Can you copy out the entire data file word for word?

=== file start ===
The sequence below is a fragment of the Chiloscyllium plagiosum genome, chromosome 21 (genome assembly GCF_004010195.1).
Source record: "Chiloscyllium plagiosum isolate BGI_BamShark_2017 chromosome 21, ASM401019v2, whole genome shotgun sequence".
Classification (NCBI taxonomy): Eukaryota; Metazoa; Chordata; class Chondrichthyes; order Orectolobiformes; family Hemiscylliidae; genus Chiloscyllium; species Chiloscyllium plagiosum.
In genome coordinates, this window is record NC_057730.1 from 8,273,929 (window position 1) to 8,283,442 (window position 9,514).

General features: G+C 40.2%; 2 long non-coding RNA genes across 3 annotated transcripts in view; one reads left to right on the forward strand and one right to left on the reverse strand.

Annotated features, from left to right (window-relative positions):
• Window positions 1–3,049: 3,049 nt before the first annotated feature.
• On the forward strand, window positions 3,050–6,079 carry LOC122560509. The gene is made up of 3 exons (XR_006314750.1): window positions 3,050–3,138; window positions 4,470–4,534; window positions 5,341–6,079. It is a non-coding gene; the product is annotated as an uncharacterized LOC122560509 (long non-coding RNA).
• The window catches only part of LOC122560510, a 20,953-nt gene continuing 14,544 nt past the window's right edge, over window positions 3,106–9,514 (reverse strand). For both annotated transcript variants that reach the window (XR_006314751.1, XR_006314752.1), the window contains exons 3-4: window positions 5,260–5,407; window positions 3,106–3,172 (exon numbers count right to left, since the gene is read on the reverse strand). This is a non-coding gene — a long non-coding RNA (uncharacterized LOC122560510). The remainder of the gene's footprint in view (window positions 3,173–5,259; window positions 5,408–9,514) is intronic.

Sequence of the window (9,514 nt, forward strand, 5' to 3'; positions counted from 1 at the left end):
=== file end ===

The sequence below is a fragment of the Chiloscyllium plagiosum genome, chromosome 21 (genome assembly GCF_004010195.1).
Source record: "Chiloscyllium plagiosum isolate BGI_BamShark_2017 chromosome 21, ASM401019v2, whole genome shotgun sequence".
Classification (NCBI taxonomy): Eukaryota; Metazoa; Chordata; class Chondrichthyes; order Orectolobiformes; family Hemiscylliidae; genus Chiloscyllium; species Chiloscyllium plagiosum.
In genome coordinates, this window is record NC_057730.1 from 8,273,929 (window position 1) to 8,283,442 (window position 9,514).

General features: G+C 40.2%; 2 long non-coding RNA genes across 3 annotated transcripts in view; one reads left to right on the forward strand and one right to left on the reverse strand.

Annotated features, from left to right (window-relative positions):
• Window positions 1–3,049: 3,049 nt before the first annotated feature.
• On the forward strand, window positions 3,050–6,079 carry LOC122560509. The gene is made up of 3 exons (XR_006314750.1): window positions 3,050–3,138; window positions 4,470–4,534; window positions 5,341–6,079. It is a non-coding gene; the product is annotated as an uncharacterized LOC122560509 (long non-coding RNA).
• The window catches only part of LOC122560510, a 20,953-nt gene continuing 14,544 nt past the window's right edge, over window positions 3,106–9,514 (reverse strand). For both annotated transcript variants that reach the window (XR_006314751.1, XR_006314752.1), the window contains exons 3-4: window positions 5,260–5,407; window positions 3,106–3,172 (exon numbers count right to left, since the gene is read on the reverse strand). This is a non-coding gene — a long non-coding RNA (uncharacterized LOC122560510). The remainder of the gene's footprint in view (window positions 3,173–5,259; window positions 5,408–9,514) is intronic.

Sequence of the window (9,514 nt, forward strand, 5' to 3'; positions counted from 1 at the left end):